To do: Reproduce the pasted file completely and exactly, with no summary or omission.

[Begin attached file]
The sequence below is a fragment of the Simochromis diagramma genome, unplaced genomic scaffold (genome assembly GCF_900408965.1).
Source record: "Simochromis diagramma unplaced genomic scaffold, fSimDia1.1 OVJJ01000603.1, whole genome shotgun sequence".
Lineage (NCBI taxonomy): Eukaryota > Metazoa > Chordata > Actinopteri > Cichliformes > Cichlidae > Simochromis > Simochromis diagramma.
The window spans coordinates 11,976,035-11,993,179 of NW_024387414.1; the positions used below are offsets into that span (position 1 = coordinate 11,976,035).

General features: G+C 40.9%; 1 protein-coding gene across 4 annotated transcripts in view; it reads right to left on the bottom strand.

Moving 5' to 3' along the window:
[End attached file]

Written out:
The sequence below is a fragment of the Simochromis diagramma genome, unplaced genomic scaffold (genome assembly GCF_900408965.1).
Source record: "Simochromis diagramma unplaced genomic scaffold, fSimDia1.1 OVJJ01000603.1, whole genome shotgun sequence".
Lineage (NCBI taxonomy): Eukaryota > Metazoa > Chordata > Actinopteri > Cichliformes > Cichlidae > Simochromis > Simochromis diagramma.
The window spans coordinates 11,976,035-11,993,179 of NW_024387414.1; the positions used below are offsets into that span (position 1 = coordinate 11,976,035).

General features: G+C 40.9%; 1 protein-coding gene across 4 annotated transcripts in view; it reads right to left on the bottom strand.

Moving 5' to 3' along the window: